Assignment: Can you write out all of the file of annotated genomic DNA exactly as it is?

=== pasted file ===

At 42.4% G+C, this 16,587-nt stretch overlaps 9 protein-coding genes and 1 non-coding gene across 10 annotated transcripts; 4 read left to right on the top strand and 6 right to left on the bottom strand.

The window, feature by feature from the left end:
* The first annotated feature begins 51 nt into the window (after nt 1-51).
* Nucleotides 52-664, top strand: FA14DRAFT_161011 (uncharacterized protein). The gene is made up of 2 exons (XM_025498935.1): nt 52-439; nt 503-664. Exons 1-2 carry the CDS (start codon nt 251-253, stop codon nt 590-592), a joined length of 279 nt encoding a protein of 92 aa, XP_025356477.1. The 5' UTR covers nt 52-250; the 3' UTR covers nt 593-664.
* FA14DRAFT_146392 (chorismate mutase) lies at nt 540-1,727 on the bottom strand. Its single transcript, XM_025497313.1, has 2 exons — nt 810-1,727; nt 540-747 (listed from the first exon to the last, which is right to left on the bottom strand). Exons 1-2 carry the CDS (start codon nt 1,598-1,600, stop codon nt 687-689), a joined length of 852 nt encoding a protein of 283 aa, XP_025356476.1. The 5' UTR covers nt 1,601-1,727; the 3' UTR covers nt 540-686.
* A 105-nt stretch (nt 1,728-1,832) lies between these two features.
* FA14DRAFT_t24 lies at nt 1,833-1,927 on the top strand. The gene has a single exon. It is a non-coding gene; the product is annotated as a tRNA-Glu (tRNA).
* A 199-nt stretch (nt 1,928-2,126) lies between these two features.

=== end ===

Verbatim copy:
At 42.4% G+C, this 16,587-nt stretch overlaps 9 protein-coding genes and 1 non-coding gene across 10 annotated transcripts; 4 read left to right on the top strand and 6 right to left on the bottom strand.

The window, feature by feature from the left end:
* The first annotated feature begins 51 nt into the window (after nt 1-51).
* Nucleotides 52-664, top strand: FA14DRAFT_161011 (uncharacterized protein). The gene is made up of 2 exons (XM_025498935.1): nt 52-439; nt 503-664. Exons 1-2 carry the CDS (start codon nt 251-253, stop codon nt 590-592), a joined length of 279 nt encoding a protein of 92 aa, XP_025356477.1. The 5' UTR covers nt 52-250; the 3' UTR covers nt 593-664.
* FA14DRAFT_146392 (chorismate mutase) lies at nt 540-1,727 on the bottom strand. Its single transcript, XM_025497313.1, has 2 exons — nt 810-1,727; nt 540-747 (listed from the first exon to the last, which is right to left on the bottom strand). Exons 1-2 carry the CDS (start codon nt 1,598-1,600, stop codon nt 687-689), a joined length of 852 nt encoding a protein of 283 aa, XP_025356476.1. The 5' UTR covers nt 1,601-1,727; the 3' UTR covers nt 540-686.
* A 105-nt stretch (nt 1,728-1,832) lies between these two features.
* FA14DRAFT_t24 lies at nt 1,833-1,927 on the top strand. The gene has a single exon. It is a non-coding gene; the product is annotated as a tRNA-Glu (tRNA).
* A 199-nt stretch (nt 1,928-2,126) lies between these two features.